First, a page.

By Stew Magnuson
|Photo: By Stew Magnuson|
To say that Monday, Aug. 21, 2017 will be the biggest day in the history of the Highway 83 town of Stapleton, Nebraska, may be an understatement.
That will be the day when it will be one of the Top 10 best spots in the nation to see the Great American Solar Eclipse.
Estimates of the numbers of folks who will flock to this town of 299 souls range anywhere from 5,000 to 15,000, but the truth is, no one really knows how many to expect.
Stapleton is what I consider my second hometown. My father and uncle were raised there and I spent many summers and holidays visiting my grandparents, who were lifelong residents. The VFW Post is named after my cousin, Staff Sgt. Edwin L. Magnuson, who died fighting in Italy in World War II.
Its previous claim to fame was being profiled as a typical small town” in the Jan. 2, 1971 New Yorker, in an article title “A Peaceable Town.” I devoted a chapter to Stapleton in my book, The Last American Highway: A Journey Through Time Down U.S. Route 83; Nebraska-Kansas-Oklahoma.
Now the spotlight will be on this quiet village again.
Town leaders have known about the eclipse for years, and at first were promoting it with banners on light poles and thinking up fund-raising opportunities. A local expert and eclipse fanatic was brought in to brief them on the type of crowds to expect. They moved the annual county fair and rodeo to the Saturday and Sunday prior to the eclipse as visitors from around the world were expected to come in advance (See schedule below). There will be TV crews from as far away as Poland there to report the event live.
The fairgrounds and local golf course will be charging a small fee to those who want a good spot to watch. Excitement for the prospects of Stapleton’s “day in the sun” is turning into apprehension. The eclipse has so far garnered little attention in national media, but the hype machine will soon be ramping up as the day grows closer.
Stapleton has one gas station/convenience store and one small co-op grocery store and one restaurant — no motels.
As my cousin recently told me, every inch of the town is spoken for when it comes to accommodations. I for one will be pitching a tent in a cousin’s yard the evening before. On any other night, I could show up unannounced and have a place to stay. Not on Aug. 20 though!
Those who plan on traveling to Stapleton should come with a full tank of gas, food, water and sunscreen to last the day. Make sure you have IPO certified glasses to view the eclipse.
Travelers should plan on getting there in plenty of time. One can envision traffic jams on Highway 83. Those who don’t make it in time will probably just pull over to watch, which might exacerbate the problem.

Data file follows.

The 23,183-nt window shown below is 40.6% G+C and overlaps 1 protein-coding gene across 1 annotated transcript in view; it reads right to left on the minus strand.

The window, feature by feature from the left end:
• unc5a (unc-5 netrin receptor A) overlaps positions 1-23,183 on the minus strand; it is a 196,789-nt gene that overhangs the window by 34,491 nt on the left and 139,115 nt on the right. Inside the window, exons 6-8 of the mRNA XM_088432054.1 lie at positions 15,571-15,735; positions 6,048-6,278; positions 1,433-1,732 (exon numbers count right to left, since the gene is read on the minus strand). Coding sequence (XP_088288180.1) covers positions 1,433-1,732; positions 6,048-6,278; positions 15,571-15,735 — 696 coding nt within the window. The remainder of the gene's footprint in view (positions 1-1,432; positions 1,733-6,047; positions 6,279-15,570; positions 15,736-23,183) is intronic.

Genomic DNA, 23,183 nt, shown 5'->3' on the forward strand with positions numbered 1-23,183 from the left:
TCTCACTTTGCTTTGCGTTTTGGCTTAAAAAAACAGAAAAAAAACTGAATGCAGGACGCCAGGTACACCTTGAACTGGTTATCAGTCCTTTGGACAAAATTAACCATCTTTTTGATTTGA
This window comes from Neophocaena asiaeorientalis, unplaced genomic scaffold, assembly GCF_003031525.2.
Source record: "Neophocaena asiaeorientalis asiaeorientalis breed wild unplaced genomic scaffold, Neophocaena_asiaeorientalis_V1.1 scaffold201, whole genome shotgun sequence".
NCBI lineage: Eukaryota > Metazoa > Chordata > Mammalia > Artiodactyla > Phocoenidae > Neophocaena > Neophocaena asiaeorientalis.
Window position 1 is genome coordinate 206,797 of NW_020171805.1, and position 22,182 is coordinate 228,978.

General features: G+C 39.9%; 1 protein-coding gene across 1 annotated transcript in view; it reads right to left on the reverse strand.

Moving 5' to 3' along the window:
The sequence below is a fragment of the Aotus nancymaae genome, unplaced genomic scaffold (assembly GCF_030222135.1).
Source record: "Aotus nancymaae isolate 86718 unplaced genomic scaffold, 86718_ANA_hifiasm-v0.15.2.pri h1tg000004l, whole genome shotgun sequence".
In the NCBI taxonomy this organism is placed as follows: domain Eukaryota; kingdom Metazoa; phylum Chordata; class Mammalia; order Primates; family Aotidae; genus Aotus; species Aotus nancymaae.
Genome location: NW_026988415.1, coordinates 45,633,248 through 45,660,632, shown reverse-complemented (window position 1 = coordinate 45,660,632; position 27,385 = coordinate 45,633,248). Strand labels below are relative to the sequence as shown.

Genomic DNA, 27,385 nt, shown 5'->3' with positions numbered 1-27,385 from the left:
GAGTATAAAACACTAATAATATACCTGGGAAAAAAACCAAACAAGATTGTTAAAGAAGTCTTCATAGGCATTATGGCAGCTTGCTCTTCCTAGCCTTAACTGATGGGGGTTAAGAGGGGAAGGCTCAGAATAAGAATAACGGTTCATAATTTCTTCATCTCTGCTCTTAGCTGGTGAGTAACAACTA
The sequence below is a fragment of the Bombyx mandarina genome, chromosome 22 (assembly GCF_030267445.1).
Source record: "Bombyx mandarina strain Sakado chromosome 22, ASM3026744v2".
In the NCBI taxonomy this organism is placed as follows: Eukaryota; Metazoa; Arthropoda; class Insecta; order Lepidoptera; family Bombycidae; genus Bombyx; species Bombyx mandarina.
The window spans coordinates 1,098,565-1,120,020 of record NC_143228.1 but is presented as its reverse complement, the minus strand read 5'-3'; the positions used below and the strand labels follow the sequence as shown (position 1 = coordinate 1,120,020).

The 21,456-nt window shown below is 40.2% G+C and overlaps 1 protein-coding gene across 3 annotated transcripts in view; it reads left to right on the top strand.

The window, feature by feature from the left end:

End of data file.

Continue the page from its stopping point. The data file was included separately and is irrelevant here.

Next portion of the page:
I know the people of Stapleton have been working hard to for several years to accommodate the huge influx of visitors expected. But they can only do so much.
Visitors should come prepared. It would be great if they can spend a little money to help the town defray its costs — buy a t-shirt, a grilled hamburger, watch the eclipse from inside the fairgrounds, etc., but keep in mind that there are no Wal-Marts, Walgreens or 7-11s around. Those are 30 miles to the south in North Platte.
Respect private property and don’t trespass. Dispose of cigarette butts properly. It’s a dry country.
All that being said, it should be worth the trip and the advanced planning.
For many, this will serve as an introduction to traveling on beautiful Highway 83 in Nebraska and the alluring and stunning Sand Hills.
A total solar eclipse is said to be a near spiritual event and for most — a once-in-a-lifetime opportunity. Experiencing it in the wide-open Sand Hills will be amazing.
Entertainment throughout the day: For young and old alike, games and activities for kids
2pm - Parade in downtown Stapleton
Food Vendors - On site throughout the day
6pm - Mutton Bustin' and Chicken Scramble for kids ages 3-15 at the Fairgrounds
7:30pm - Logan County Rodeo: $15/Adults, $5/Ages 6-11
8:00pm - 1:00am - Street dance and beer garden in downtown Stapleton, $10/person
Sunday August 20
9am - non-denomination church service at the fairgrounds
10am - 5pm - Craft fair and flea market
Noon - Working Ranch Rodeo at the Fairgrounds: $3/person
Food Vendors - On site throughout the day
Sundown (approximately 8:30) - Eclipse Presentation by Derryl Barr
Monday August 21
Eclipse viewing at the Logan County Fairgrounds! $10/person, ages 5 and under free. Includes viewing glasses, water bottle and entry into the "After the Eclipse" Bash.
Craft fair and flea market, food vendors on site throughout the day.
Join the Fans of U.S. Route 83 Facebook page HERE.
Stew Magnuson is the author of the Highway 83 Chronicles, a series of three books about history and life found along U.S. Route 83. The final book, The Last American Highway: A Journey Through Time Down U.S. Route 83 in Texas was released in March 2017 and follows The Last American Highway: The Dakotas, and The Last American Highway: Nebraska-Kansas-Oklahoma, edition.
All three are available ONLINE or in bookstores and gift shops along Highway 83.For signed copies or retail opportunities contact him HERE